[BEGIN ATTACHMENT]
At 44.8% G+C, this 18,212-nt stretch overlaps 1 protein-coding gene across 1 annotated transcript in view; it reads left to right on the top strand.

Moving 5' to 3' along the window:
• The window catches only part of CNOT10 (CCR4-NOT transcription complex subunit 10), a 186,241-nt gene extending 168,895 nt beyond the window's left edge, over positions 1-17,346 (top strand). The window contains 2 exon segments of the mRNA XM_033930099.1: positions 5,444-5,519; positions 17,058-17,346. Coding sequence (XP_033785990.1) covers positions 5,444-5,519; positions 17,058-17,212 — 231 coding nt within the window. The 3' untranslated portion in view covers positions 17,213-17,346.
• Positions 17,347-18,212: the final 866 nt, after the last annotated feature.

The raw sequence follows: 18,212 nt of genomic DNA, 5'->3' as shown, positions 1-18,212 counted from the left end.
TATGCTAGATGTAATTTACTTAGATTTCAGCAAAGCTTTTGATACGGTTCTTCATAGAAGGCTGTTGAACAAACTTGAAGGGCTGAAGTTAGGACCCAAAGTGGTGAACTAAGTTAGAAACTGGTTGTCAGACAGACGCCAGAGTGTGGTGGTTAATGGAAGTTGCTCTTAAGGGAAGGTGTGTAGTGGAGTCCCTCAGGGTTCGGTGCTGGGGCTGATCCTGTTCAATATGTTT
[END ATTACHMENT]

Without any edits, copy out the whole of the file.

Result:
At 44.8% G+C, this 18,212-nt stretch overlaps 1 protein-coding gene across 1 annotated transcript in view; it reads left to right on the top strand.

Moving 5' to 3' along the window:
• The window catches only part of CNOT10 (CCR4-NOT transcription complex subunit 10), a 186,241-nt gene extending 168,895 nt beyond the window's left edge, over positions 1-17,346 (top strand). The window contains 2 exon segments of the mRNA XM_033930099.1: positions 5,444-5,519; positions 17,058-17,346. Coding sequence (XP_033785990.1) covers positions 5,444-5,519; positions 17,058-17,212 — 231 coding nt within the window. The 3' untranslated portion in view covers positions 17,213-17,346.
• Positions 17,347-18,212: the final 866 nt, after the last annotated feature.

The raw sequence follows: 18,212 nt of genomic DNA, 5'->3' as shown, positions 1-18,212 counted from the left end.
TATGCTAGATGTAATTTACTTAGATTTCAGCAAAGCTTTTGATACGGTTCTTCATAGAAGGCTGTTGAACAAACTTGAAGGGCTGAAGTTAGGACCCAAAGTGGTGAACTAAGTTAGAAACTGGTTGTCAGACAGACGCCAGAGTGTGGTGGTTAATGGAAGTTGCTCTTAAGGGAAGGTGTGTAGTGGAGTCCCTCAGGGTTCGGTGCTGGGGCTGATCCTGTTCAATATGTTT